zcat parses the archived files hat start with ” logs_2014082″, searches if the 1st column contains “Transaction timed out” then sorts the output and removes duplicate lines.

Introducing zgrep.
Like the similar grep command, zgrep is a linux utility that was developed for the sole purpose of matching patters or strings inside an archived file.


zgrep error httpd.log.gz

[Sat Aug 23 06:12:20 2014] [error] [client] File does not exist: /www/html/
[Sat Aug 23 06:12:21 2014] [error] [client] File does not exist: /www/html/


The explanation: zgrep searches the httpd.log.gz file for the “error” word and sends the output to stdout.


– allows you to filter archived or plain text files one screen a a time. As it’s name says it does basically the same thing as more but it can search.

How to save iptables

In this article you will find out how to save iptables firewall rules in Linux CentOS, Redhat, Debian and Ubuntu.

Iptables  is a Linux application built for the purpose of allowing a system administrator to configure and maintain specific firewall tables/rules provided by the Linux kernel firewall module.
There are currently 3 different kernel modules build for the IPv4, IPv6 and ARP stack protocols (iptables is used for IPv4, ip6tables refferes to IPv6, arptables to Addres Resolution Protocol).

The most used and the one used in this tutorial is iptables. In order to execute iptables related commands you need root privileges or to be in the sudoers file in Debian/Ubuntu OSes.

So here’s how to save iptables and how to list existing ones:

The syntax used to check the iptables service status is:

service iptables status  ##CentOS, Redhat
sudo iptables -L -n -v   ##Debian, Ubuntu


To start iptables:

service iptables start ##CentOS, Redhat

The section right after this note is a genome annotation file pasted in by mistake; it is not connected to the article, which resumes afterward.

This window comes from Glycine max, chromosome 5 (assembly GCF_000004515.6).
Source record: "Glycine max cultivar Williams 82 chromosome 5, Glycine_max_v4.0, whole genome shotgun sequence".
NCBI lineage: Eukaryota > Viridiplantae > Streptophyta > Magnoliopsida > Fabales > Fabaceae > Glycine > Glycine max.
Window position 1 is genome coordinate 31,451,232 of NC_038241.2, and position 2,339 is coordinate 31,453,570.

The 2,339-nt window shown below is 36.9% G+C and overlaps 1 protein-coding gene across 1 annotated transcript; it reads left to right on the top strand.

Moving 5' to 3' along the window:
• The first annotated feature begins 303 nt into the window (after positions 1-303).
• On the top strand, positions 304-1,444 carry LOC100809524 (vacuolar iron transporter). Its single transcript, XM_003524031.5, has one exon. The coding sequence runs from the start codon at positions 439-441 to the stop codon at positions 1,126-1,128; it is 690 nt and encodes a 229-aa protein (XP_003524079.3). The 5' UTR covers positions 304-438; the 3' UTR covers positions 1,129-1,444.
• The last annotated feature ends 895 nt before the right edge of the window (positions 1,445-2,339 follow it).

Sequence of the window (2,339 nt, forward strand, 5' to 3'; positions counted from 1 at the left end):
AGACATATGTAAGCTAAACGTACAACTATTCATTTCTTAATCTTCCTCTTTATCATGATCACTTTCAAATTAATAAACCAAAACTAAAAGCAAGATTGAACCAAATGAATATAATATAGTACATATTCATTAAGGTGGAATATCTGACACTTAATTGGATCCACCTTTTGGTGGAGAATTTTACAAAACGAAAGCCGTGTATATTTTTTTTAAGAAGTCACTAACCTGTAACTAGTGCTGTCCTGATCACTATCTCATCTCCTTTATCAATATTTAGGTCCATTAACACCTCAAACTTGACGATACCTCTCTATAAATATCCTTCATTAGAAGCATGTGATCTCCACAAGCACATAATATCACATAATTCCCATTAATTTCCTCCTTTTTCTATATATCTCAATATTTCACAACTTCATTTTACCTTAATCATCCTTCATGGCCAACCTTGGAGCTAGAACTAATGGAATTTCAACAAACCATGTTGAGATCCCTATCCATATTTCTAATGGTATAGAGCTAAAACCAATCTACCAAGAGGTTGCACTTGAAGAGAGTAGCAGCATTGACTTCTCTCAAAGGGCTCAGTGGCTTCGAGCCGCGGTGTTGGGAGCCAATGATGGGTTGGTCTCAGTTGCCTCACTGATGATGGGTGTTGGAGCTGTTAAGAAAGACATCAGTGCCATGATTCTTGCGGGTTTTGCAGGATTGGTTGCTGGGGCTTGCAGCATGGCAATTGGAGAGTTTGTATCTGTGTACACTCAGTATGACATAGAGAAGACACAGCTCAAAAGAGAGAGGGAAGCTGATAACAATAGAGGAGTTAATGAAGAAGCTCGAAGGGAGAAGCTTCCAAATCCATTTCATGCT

sudo ufw enable ##Ubuntu


To list iptables rules:

iptables -L


Save iptables rules:

iptables-save  #Debian
sudo iptables-save  #Ubuntu
service iptables save #CentOS

On CentOS, for example, you would see an output like this:

iptables save





To restore iptables rules:

~ # iptables-restore < /etc/sysconfig/iptables
~ #

Autostart services in Linux

chkconfig is a simple command-line tool that helps a Linux administrator configure,  maintain,  autostart and manage the configuration of the symlinks located in /etc/rc[0-6].d path.

First of all let me show you which are the most used services in a Linux distributuion.

You can find out what services can be started in your server by typing:

chkconfig --list

The output should look something like this:

~ # chkconfig --list
acpid           0:off   1:off   2:on    3:on    4:on    5:on    6:off
cgconfig        0:off   1:off   2:off   3:off   4:off   5:off   6:off
cgred           0:off   1:off   2:off   3:off   4:off   5:off   6:off
cmdavd          0:off   1:off   2:off   3:off   4:off   5:off   6:off
cmdmgd          0:off   1:off   2:off   3:off   4:off   5:off   6:off
crond           0:off   1:off   2:on    3:on    4:on    5:on    6:off
htcacheclean    0:off   1:off   2:off   3:off   4:off   5:off   6:off